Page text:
April 15, 1912 [The Female of the Species (A Psychological Tragedy)]
"Psychological," certainly—but perhaps closer to delirium. I haven't seen much of magician Méliès lately—but still he flies invisibly within the cinema, given the strange turns it's been making, wide and veering curves—as here in The Female of the Species: into the desert, with palms and scrub and spiky fronds, the characters (survivors of an abandoned mining camp) standing like Selenites on this alien landscape, their passions high but motives obscure.
"Man's dominant vagary" seems to be the theme—but I'm baffled by the narrative, and hold the phrase suspiciously, and with no little discomfort, as though it were an oily toad I must convince myself to kiss. The three women are jealous, a husband is killed, suspicions mount. Somewhere in all this is a plot, built on intimations and misunderstandings—and urges, many urges. Toward what? They wander, "half mad with lonely brooding"—now there's a phrase whose sentiments I can share from the relative safety of my seat. The wind blows, there are sudden attacks—as the women stagger into the frame like ghosts, and the camera cuts urgently from the crying baby to the crazed women—until it drives them together, framed by dust and the barren expanse, a dream-family of three women and the infant, wandering with secret joy into a wilderness of "purple sage."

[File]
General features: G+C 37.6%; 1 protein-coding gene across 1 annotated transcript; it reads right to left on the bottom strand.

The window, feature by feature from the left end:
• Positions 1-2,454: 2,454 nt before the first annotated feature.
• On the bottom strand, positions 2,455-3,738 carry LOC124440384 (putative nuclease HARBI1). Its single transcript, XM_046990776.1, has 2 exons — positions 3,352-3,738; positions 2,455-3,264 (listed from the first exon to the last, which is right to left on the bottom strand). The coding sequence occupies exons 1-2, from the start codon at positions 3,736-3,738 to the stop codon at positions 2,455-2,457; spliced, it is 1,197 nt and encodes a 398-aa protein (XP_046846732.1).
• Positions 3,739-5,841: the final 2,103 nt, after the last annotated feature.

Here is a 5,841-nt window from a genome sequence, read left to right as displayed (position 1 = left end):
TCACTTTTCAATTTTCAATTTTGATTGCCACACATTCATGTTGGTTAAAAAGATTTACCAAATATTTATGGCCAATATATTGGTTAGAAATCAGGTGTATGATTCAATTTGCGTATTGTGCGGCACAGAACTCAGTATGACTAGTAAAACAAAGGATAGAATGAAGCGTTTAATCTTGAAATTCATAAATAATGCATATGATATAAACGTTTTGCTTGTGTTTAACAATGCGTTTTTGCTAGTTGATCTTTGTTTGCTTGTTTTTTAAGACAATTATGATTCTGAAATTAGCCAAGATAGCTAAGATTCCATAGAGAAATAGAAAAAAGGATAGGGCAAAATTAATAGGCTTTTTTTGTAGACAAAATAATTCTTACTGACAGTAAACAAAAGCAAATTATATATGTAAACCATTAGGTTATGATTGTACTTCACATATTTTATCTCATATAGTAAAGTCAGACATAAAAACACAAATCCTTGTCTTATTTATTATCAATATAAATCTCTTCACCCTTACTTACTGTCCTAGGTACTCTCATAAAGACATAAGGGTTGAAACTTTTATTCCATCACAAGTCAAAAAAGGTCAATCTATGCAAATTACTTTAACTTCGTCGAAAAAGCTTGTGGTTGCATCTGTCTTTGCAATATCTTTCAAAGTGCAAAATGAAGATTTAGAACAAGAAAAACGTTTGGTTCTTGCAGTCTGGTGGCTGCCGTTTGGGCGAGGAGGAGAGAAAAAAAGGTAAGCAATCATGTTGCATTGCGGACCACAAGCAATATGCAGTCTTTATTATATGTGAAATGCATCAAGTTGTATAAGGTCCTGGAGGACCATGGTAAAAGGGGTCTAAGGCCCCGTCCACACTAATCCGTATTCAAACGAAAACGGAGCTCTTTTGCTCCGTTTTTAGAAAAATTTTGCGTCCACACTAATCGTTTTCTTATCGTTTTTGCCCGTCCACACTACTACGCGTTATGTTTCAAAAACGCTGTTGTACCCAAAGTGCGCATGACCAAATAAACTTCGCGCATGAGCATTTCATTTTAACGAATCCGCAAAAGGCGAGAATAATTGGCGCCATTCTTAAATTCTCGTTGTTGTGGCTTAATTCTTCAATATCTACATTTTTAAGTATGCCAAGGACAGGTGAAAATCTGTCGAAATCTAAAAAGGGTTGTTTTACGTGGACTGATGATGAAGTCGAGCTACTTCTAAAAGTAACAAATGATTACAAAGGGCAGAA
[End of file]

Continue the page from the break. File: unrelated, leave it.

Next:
I have little to add. In its way, this is the most remarkable film I've ever seen. Over the years some have extolled the cinema as A New Art; but I don't think we've grasped exactly the perils it might entail. The Female of the Species seems to know better than many of us—but it sidles past with furtive glance, whispering solemnly something we almost catch, the wind whisking the words from us and the sand blinding, and the Western-Gothic castle slowly swallows them, all dunes and sheets of glaring sunlight.